Discuss the differences in clinical presentation between a person who is a victim of a chemical vs. a biological event. Biological agents are microorganisms (i.e. viruses, bacteria and fungi), whether naturally occurring, genetically modified or synthetically engineered. These agents may cause infection, toxicity or allergy in humans, animals or plants. Toxins are also classified as biological agents. These are naturally occurring poisonous chemicals produced by biological organisms, including plants, animals and microorganisms (although some may be artificially synthesized). As poisons, toxins are comparable to toxic chemical agents in their mechanism of action. Typical biological agents cause sickness and disease by infection, usually producing symptoms a number of days later. In general, these agents have long latency periods. The route of exposure to a biological agent can have a significant effect on the type and severity of infection. In addition, the method of transmission can have a significant impact on the spread of infection among a population. Some infections may be transmitted only by direct physical contact between individuals or contact with contaminated materials or surfaces. Others are spread from person to person by airborne transmission, enabling the potentially rapid spread of the disease. Some agents may require an insect vector to transmit the infection, e.g. the yellow fever virus carried by mosquitos. Chemical agents are toxic chemical substances that occur naturally or are artificially synthesized. Many are produced and used for legitimate industrial, agricultural or medical purposes, e.g. hydrogen cyanide (industrial), chlorine (industrial), organophosphates (agricultural) and carbamates (medical). Chemical agents developed under military chemical weapons programs include: • blister agents, such as Sulphur mustard (i.e. ‘mustard gas’), which cause burns and blisters on the skin upon contact and if inhaled damage the respiratory tract • nerve agents, such as sarin and VX, which interfere with the transmission of the acetylcholine neurotransmitter causing muscle spasms, secretions, respiratory failure and unconsciousness • blood agents such as cyanide, which inhibit transfer of oxygen in the blood causing convulsion and respiratory failure • choking agents, such as phosgene, which cause damage to the lungs resulting in respiratory problems • incapacitating agents, which act on the central nervous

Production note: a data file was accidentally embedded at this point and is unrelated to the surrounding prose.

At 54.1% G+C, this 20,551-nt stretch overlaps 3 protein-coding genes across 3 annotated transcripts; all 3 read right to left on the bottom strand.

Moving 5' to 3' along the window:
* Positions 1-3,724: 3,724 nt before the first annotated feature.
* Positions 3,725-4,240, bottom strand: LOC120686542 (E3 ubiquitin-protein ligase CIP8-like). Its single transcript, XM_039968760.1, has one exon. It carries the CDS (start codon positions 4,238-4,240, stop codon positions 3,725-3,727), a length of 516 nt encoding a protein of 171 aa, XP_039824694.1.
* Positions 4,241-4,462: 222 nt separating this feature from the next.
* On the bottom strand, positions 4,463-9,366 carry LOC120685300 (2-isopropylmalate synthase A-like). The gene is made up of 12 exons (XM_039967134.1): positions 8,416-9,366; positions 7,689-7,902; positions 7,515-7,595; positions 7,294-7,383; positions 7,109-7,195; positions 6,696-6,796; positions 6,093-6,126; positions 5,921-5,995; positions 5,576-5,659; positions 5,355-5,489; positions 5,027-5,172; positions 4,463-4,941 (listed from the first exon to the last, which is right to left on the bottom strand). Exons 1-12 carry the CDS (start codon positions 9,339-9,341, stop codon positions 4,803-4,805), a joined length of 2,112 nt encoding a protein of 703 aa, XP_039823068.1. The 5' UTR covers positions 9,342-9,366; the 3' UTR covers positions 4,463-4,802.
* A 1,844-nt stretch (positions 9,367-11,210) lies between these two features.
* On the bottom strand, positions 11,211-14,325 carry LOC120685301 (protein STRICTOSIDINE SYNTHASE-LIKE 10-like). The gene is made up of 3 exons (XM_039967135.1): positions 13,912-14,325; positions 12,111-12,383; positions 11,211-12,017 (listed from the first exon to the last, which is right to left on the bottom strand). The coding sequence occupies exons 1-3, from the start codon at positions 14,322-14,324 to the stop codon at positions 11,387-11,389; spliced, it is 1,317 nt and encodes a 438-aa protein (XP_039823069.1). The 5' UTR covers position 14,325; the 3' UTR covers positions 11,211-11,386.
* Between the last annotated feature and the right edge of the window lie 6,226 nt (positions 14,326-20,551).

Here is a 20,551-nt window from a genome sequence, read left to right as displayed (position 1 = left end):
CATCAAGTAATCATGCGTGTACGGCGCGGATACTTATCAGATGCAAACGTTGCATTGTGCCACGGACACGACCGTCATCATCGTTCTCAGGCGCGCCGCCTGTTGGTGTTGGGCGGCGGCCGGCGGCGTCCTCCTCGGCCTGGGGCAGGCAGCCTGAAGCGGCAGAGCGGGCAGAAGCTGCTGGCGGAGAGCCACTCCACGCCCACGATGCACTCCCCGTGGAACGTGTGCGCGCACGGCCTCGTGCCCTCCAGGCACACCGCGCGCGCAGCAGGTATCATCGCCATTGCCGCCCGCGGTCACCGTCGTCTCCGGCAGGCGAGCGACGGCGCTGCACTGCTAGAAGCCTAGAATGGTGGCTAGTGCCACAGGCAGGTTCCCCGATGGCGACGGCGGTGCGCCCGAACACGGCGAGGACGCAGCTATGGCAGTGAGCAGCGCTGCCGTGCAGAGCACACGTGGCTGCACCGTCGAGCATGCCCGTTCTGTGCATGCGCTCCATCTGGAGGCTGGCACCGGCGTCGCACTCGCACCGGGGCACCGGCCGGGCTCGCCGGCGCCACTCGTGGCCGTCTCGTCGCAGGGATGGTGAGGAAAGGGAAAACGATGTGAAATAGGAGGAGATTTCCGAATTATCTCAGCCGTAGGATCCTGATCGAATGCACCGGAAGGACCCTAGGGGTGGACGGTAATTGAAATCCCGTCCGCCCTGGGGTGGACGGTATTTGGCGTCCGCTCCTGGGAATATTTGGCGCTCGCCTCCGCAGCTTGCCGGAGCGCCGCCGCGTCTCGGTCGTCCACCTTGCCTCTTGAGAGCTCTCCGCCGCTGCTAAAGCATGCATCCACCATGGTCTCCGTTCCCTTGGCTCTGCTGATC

system to cause psychomimetic effects (delusions and hallucinations), such as BZ, or to cause unconsciousness and respiratory failure, such as fentanyl
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- Spring '14
- Incident Command System, Chemical warfare, Biological warfare, Unified Command